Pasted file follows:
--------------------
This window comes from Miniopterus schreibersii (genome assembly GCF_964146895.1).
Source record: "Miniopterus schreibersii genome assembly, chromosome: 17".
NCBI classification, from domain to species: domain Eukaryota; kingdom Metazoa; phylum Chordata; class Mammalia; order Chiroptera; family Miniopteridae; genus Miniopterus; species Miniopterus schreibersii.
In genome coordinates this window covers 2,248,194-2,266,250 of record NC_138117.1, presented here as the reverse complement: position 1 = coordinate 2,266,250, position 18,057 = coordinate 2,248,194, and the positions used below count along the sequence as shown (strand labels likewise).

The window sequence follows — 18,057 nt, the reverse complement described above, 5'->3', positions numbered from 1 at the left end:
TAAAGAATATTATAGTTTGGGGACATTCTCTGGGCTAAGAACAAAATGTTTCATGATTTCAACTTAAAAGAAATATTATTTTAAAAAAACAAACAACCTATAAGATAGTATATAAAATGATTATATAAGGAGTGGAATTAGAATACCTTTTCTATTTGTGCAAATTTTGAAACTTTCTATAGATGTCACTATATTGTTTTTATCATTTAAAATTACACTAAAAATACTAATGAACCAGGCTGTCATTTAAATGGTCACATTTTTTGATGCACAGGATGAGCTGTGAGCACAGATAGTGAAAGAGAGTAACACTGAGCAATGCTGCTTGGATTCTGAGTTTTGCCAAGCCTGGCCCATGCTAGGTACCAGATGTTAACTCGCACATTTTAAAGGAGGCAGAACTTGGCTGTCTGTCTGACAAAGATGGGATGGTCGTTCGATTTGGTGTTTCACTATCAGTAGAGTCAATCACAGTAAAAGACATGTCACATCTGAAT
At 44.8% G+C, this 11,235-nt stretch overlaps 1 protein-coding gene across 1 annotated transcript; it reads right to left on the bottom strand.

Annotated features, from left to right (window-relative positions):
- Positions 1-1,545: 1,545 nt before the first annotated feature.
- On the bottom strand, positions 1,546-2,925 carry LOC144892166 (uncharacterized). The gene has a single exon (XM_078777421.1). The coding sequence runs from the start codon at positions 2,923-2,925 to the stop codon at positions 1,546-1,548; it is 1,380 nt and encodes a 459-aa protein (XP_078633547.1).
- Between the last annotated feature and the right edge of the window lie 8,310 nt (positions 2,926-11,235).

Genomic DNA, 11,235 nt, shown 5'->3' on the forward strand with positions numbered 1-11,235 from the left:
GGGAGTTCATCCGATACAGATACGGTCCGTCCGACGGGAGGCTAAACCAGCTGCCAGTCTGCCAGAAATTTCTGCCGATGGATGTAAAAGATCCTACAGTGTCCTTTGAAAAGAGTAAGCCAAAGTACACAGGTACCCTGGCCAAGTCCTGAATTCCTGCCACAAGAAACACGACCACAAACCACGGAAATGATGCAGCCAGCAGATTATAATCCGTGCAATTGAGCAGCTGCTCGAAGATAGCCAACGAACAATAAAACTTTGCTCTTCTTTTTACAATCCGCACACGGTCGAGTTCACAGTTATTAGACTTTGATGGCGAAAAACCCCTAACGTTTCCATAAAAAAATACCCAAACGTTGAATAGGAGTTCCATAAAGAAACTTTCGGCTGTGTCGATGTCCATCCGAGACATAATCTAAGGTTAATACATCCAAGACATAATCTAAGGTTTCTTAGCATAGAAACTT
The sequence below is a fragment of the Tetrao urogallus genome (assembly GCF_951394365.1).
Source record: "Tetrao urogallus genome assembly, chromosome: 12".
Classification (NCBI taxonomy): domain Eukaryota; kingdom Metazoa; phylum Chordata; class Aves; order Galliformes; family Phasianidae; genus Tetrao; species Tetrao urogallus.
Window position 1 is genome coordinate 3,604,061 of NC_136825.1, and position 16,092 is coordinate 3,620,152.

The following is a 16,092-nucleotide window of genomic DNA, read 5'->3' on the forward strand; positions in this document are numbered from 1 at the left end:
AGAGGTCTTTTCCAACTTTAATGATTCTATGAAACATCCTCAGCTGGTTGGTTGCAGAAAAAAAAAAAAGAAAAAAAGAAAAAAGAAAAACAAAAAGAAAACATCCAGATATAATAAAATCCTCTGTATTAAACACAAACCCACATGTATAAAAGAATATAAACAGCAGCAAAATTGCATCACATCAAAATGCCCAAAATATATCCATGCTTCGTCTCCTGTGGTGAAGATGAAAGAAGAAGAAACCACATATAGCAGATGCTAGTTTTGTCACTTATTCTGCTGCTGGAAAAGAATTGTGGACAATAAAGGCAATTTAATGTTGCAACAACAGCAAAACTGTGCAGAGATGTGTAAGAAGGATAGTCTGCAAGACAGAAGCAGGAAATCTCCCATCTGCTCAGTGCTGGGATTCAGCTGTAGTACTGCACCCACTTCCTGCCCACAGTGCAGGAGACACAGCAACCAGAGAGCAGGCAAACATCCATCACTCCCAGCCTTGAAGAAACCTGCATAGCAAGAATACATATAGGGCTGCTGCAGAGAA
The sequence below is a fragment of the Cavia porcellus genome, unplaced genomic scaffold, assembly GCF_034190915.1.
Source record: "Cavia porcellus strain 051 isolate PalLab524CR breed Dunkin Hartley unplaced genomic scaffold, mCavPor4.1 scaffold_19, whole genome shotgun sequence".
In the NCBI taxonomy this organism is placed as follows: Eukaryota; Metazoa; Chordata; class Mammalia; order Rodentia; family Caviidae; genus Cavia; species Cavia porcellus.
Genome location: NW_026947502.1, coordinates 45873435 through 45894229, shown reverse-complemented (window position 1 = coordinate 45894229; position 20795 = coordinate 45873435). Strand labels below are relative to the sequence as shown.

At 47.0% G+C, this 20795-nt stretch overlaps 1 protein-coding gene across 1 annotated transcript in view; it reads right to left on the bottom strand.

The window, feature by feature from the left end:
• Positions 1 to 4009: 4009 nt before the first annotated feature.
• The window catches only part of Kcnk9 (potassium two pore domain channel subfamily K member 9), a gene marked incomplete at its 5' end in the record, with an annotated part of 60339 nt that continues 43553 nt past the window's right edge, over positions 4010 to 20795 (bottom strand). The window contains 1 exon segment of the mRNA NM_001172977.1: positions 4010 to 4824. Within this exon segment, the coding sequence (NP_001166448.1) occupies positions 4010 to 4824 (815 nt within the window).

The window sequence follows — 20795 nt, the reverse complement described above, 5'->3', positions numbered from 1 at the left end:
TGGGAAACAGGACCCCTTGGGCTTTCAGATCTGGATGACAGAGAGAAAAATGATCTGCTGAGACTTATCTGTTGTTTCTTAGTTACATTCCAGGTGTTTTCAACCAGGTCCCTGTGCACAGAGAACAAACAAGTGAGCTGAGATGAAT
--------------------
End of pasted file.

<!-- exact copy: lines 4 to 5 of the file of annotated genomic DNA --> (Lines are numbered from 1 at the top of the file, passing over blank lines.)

In genome coordinates this window covers 2,248,194-2,266,250 of record NC_138117.1, presented here as the reverse complement: position 1 = coordinate 2,266,250, position 18,057 = coordinate 2,248,194, and the positions used below count along the sequence as shown (strand labels likewise).

The window sequence follows — 18,057 nt, the reverse complement described above, 5'->3', positions numbered from 1 at the left end: